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  • Posted on August 2, 2019
    WHAT IS AN LPA AND WHY IS IT RELEVANT TO ME?

    The term, Lasting Power of Attorney, or LPA, is one that you will have heard about or read about in the paper. What does it actually mean? In short, it allows one adult to appoint another adult to look after their financial affairs or their health, if they lose their ability to make their own decisions. We tend to think it is something for older people to worry about, certainly not for the younger generation.
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  • Posted on August 2, 2019
    WHAT DOES A LASTING POWER OF ATTORNEY DO?

    Lasting Power of Attorney, or LPA, is a legal document that allows you to appoint another person, known as your attorney, to make decisions and act on your behalf if you need help. It can be used if you lose your ability to make decisions, through dementia for example, or if you decide you no longer want to make your own decisions.

    There are two types of power of attorney, one to allow a trusted person to deal with your finances, and another to allow a trusted person to deal with your health.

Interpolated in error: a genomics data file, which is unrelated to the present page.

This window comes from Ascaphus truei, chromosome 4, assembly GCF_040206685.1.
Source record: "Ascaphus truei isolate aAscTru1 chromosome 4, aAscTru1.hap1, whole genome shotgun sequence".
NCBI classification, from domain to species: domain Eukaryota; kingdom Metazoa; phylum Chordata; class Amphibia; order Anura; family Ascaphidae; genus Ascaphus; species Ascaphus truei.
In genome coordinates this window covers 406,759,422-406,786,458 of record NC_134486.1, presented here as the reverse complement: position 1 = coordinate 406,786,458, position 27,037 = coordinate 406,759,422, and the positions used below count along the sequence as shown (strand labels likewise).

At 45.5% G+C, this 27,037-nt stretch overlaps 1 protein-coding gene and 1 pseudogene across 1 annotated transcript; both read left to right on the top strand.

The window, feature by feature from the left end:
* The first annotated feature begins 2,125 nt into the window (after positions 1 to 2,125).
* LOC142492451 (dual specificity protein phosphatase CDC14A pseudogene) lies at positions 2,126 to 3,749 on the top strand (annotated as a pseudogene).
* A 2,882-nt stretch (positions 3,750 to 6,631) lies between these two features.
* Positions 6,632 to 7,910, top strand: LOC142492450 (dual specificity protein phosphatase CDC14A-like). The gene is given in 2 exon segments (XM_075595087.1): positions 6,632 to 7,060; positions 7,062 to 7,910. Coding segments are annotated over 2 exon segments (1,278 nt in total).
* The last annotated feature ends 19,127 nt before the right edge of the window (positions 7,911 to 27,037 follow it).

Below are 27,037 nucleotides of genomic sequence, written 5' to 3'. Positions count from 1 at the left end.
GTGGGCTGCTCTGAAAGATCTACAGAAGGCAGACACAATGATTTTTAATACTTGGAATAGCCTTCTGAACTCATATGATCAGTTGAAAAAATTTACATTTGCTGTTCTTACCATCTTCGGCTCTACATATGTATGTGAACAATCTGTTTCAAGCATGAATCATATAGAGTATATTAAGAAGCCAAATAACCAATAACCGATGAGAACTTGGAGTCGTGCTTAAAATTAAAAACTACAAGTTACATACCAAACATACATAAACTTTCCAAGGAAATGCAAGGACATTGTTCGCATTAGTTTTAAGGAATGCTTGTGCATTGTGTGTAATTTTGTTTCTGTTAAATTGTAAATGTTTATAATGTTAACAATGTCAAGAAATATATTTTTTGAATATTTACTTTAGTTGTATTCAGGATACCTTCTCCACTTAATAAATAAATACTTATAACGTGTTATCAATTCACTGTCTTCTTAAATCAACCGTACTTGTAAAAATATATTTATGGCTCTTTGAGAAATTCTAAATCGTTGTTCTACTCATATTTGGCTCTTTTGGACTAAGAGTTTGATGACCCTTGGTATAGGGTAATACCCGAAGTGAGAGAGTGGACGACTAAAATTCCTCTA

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  • Posted on July 16, 2019
    You may want to think about a Personal Injury Trust (PI Trust) to protect your compensation.

    You may think that this is not relevant to you if you are not in receipt of state benefits. However, your position may change. Such changes result from the case with which we are dealing on your behalf, or as a result of some future event.

    We will also need to know your benefits position to enable us to discuss with you whether certain actions should be taken.
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  • Posted on July 11, 2019
    We are constantly being told to plan for the future and are bombarded with adverts for Will planning, funeral arrangements and pension schemes on a daily basis. It is important to plan for the future and to make arrangements for your retirement, inheritance and loved ones.
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  • Posted on July 10, 2019
    The Supreme Court decision in Tillman v Egon Zehnder Ltd reminds parties involved in the drafting of restrictive covenants in an employment situation (as opposed to a sale and purchase) of the need to ensure that the covenant is drafted to only prevent unfair competition, rather than competition, following termination of employment and should be drafted to address the particular facts of an employment relationship rather than in generalities.
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